When badly behaved children take the shine off community living

14 May 2019

Many people choose to live in a residential complex or estate for the safety and security that it offers their children. What happens, however, when it is the children that are the menace in your tranquil home environment?

According to specialist community schemes attorney and BBM Law director Marina Constas, wayward children are a common cause of dissent among neighbours in community schemes.

Fair, appropriate rules are the only way to minimise conflicts around children’s behaviour in community schemes, Constas stresses. “There must be a balance between peace and quiet on the one hand, and the interests of the children who live in the complex on the other. Trustees or directors have a duty to set out what is acceptable behaviour by children, bearing in mind at all times that any rule which is made in this regard must be reasonable,” she says.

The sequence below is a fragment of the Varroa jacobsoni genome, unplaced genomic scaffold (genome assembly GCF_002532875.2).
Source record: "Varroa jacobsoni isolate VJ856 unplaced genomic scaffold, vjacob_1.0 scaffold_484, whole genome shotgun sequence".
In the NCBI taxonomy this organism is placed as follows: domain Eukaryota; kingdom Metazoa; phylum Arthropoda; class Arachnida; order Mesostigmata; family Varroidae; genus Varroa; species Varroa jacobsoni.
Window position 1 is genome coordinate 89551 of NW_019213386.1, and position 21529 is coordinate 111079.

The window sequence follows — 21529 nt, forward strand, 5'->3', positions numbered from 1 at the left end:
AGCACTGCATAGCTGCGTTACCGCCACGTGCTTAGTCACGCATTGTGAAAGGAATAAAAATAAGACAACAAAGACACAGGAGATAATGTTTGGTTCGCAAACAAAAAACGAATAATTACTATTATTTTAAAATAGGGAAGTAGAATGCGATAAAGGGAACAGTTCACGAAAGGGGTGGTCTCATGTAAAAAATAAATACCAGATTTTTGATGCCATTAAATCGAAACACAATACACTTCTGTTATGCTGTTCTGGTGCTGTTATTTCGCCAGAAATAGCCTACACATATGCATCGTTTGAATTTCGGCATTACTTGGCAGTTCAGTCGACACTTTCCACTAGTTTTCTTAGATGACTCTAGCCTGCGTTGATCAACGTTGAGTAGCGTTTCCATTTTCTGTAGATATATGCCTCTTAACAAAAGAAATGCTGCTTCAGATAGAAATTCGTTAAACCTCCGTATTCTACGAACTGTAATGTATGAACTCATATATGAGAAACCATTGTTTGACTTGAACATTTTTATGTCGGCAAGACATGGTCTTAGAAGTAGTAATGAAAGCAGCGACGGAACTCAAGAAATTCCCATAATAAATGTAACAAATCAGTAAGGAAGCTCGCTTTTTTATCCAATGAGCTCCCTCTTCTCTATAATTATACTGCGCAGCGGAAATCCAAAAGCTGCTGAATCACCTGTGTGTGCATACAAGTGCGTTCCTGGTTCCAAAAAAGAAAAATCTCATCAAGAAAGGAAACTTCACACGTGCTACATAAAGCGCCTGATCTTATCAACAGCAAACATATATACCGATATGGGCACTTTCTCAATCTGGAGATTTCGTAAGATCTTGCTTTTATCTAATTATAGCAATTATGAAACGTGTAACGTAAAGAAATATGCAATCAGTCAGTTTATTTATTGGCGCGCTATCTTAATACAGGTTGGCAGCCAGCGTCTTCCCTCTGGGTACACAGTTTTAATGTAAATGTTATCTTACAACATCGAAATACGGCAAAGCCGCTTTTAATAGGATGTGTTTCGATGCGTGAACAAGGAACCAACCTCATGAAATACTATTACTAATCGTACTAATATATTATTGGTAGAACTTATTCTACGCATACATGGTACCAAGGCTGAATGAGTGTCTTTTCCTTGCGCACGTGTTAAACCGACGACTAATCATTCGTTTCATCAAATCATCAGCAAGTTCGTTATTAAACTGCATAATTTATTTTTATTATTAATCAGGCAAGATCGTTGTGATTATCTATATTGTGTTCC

The issue of fines imposed on the parents of errant children is a tricky one, but it can be done, Constas says. “Queries have often been raised with me as to whether or not fines can be imposed in the rules around the issue of children’s conduct. They can be; however, in order to impose fines, the rules must be crystal clear. Furthermore, any rule speaking to fines must provide a sub clause wherein it provides the owner being fined with the right to be heard. The amount of the fine should also be stipulated in the rules, with the proviso that the amounts must be reasonable. Should any dispute around this topic be taken to the Community Schemes Ombud Service, the applicant would be required to provide evidence of the behaviour."

"This issue around children’s behaviour highlights the fact that communal living is all about consideration, balance and communication,” Constas concludes.

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